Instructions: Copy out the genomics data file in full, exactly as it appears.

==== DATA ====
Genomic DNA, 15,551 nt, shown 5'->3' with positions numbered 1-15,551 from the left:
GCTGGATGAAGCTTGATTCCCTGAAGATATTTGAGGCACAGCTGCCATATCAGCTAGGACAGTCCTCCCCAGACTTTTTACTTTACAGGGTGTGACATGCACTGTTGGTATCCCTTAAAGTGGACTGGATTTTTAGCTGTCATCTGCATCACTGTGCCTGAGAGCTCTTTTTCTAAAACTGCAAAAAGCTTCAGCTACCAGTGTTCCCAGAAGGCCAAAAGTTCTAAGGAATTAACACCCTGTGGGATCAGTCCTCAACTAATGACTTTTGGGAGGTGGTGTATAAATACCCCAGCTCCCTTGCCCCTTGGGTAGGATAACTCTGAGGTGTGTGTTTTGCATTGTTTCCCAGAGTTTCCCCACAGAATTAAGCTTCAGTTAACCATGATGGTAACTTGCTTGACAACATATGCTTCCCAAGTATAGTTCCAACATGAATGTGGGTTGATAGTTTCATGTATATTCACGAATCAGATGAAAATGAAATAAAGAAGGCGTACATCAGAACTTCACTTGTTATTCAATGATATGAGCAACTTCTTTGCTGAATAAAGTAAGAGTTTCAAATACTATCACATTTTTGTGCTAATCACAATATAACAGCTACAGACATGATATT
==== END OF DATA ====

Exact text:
Genomic DNA, 15,551 nt, shown 5'->3' with positions numbered 1-15,551 from the left:
GCTGGATGAAGCTTGATTCCCTGAAGATATTTGAGGCACAGCTGCCATATCAGCTAGGACAGTCCTCCCCAGACTTTTTACTTTACAGGGTGTGACATGCACTGTTGGTATCCCTTAAAGTGGACTGGATTTTTAGCTGTCATCTGCATCACTGTGCCTGAGAGCTCTTTTTCTAAAACTGCAAAAAGCTTCAGCTACCAGTGTTCCCAGAAGGCCAAAAGTTCTAAGGAATTAACACCCTGTGGGATCAGTCCTCAACTAATGACTTTTGGGAGGTGGTGTATAAATACCCCAGCTCCCTTGCCCCTTGGGTAGGATAACTCTGAGGTGTGTGTTTTGCATTGTTTCCCAGAGTTTCCCCACAGAATTAAGCTTCAGTTAACCATGATGGTAACTTGCTTGACAACATATGCTTCCCAAGTATAGTTCCAACATGAATGTGGGTTGATAGTTTCATGTATATTCACGAATCAGATGAAAATGAAATAAAGAAGGCGTACATCAGAACTTCACTTGTTATTCAATGATATGAGCAACTTCTTTGCTGAATAAAGTAAGAGTTTCAAATACTATCACATTTTTGTGCTAATCACAATATAACAGCTACAGACATGATATT